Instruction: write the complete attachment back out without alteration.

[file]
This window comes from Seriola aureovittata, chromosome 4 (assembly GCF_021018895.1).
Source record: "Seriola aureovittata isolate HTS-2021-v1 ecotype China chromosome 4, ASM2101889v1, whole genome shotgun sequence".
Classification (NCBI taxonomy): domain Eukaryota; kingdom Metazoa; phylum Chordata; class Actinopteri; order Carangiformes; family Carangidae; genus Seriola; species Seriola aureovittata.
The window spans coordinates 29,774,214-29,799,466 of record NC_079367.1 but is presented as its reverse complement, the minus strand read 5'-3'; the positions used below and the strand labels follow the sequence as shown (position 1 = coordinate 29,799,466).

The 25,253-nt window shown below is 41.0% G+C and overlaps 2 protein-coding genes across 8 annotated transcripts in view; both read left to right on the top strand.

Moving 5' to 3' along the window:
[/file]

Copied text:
This window comes from Seriola aureovittata, chromosome 4 (assembly GCF_021018895.1).
Source record: "Seriola aureovittata isolate HTS-2021-v1 ecotype China chromosome 4, ASM2101889v1, whole genome shotgun sequence".
Classification (NCBI taxonomy): domain Eukaryota; kingdom Metazoa; phylum Chordata; class Actinopteri; order Carangiformes; family Carangidae; genus Seriola; species Seriola aureovittata.
The window spans coordinates 29,774,214-29,799,466 of record NC_079367.1 but is presented as its reverse complement, the minus strand read 5'-3'; the positions used below and the strand labels follow the sequence as shown (position 1 = coordinate 29,799,466).

The 25,253-nt window shown below is 41.0% G+C and overlaps 2 protein-coding genes across 8 annotated transcripts in view; both read left to right on the top strand.

Moving 5' to 3' along the window: